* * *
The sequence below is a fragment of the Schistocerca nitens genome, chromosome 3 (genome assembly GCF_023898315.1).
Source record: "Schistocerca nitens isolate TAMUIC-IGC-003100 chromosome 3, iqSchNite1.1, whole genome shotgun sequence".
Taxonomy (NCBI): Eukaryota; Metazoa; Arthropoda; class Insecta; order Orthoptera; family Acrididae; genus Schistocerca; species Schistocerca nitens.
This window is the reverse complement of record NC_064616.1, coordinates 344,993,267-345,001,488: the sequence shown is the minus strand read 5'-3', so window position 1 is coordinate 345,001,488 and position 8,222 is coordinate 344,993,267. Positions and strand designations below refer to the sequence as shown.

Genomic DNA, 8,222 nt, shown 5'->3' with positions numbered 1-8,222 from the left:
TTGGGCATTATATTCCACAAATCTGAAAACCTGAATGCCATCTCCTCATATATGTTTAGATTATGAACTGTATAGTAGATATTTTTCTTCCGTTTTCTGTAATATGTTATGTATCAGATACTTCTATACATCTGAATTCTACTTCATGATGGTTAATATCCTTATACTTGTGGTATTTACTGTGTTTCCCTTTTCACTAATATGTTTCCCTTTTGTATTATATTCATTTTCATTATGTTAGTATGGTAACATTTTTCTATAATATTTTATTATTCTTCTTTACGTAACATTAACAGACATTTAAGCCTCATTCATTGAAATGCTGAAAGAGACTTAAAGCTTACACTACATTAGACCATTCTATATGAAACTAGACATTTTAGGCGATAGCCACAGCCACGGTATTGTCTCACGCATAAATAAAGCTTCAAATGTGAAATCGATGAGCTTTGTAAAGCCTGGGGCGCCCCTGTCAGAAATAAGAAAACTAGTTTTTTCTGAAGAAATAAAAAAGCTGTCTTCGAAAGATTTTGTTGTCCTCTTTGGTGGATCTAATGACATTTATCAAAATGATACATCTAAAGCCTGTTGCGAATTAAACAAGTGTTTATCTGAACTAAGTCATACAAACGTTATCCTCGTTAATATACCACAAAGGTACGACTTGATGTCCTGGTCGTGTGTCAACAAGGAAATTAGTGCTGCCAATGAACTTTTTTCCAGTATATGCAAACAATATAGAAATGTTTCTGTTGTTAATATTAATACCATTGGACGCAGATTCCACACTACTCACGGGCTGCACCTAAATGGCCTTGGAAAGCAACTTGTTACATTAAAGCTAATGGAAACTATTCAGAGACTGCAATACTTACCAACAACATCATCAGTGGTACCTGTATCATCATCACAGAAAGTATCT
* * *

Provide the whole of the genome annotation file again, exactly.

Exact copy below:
The sequence below is a fragment of the Schistocerca nitens genome, chromosome 3 (genome assembly GCF_023898315.1).
Source record: "Schistocerca nitens isolate TAMUIC-IGC-003100 chromosome 3, iqSchNite1.1, whole genome shotgun sequence".
Taxonomy (NCBI): Eukaryota; Metazoa; Arthropoda; class Insecta; order Orthoptera; family Acrididae; genus Schistocerca; species Schistocerca nitens.
This window is the reverse complement of record NC_064616.1, coordinates 344,993,267-345,001,488: the sequence shown is the minus strand read 5'-3', so window position 1 is coordinate 345,001,488 and position 8,222 is coordinate 344,993,267. Positions and strand designations below refer to the sequence as shown.

Genomic DNA, 8,222 nt, shown 5'->3' with positions numbered 1-8,222 from the left:
TTGGGCATTATATTCCACAAATCTGAAAACCTGAATGCCATCTCCTCATATATGTTTAGATTATGAACTGTATAGTAGATATTTTTCTTCCGTTTTCTGTAATATGTTATGTATCAGATACTTCTATACATCTGAATTCTACTTCATGATGGTTAATATCCTTATACTTGTGGTATTTACTGTGTTTCCCTTTTCACTAATATGTTTCCCTTTTGTATTATATTCATTTTCATTATGTTAGTATGGTAACATTTTTCTATAATATTTTATTATTCTTCTTTACGTAACATTAACAGACATTTAAGCCTCATTCATTGAAATGCTGAAAGAGACTTAAAGCTTACACTACATTAGACCATTCTATATGAAACTAGACATTTTAGGCGATAGCCACAGCCACGGTATTGTCTCACGCATAAATAAAGCTTCAAATGTGAAATCGATGAGCTTTGTAAAGCCTGGGGCGCCCCTGTCAGAAATAAGAAAACTAGTTTTTTCTGAAGAAATAAAAAAGCTGTCTTCGAAAGATTTTGTTGTCCTCTTTGGTGGATCTAATGACATTTATCAAAATGATACATCTAAAGCCTGTTGCGAATTAAACAAGTGTTTATCTGAACTAAGTCATACAAACGTTATCCTCGTTAATATACCACAAAGGTACGACTTGATGTCCTGGTCGTGTGTCAACAAGGAAATTAGTGCTGCCAATGAACTTTTTTCCAGTATATGCAAACAATATAGAAATGTTTCTGTTGTTAATATTAATACCATTGGACGCAGATTCCACACTACTCACGGGCTGCACCTAAATGGCCTTGGAAAGCAACTTGTTACATTAAAGCTAATGGAAACTATTCAGAGACTGCAATACTTACCAACAACATCATCAGTGGTACCTGTATCATCATCACAGAAAGTATCT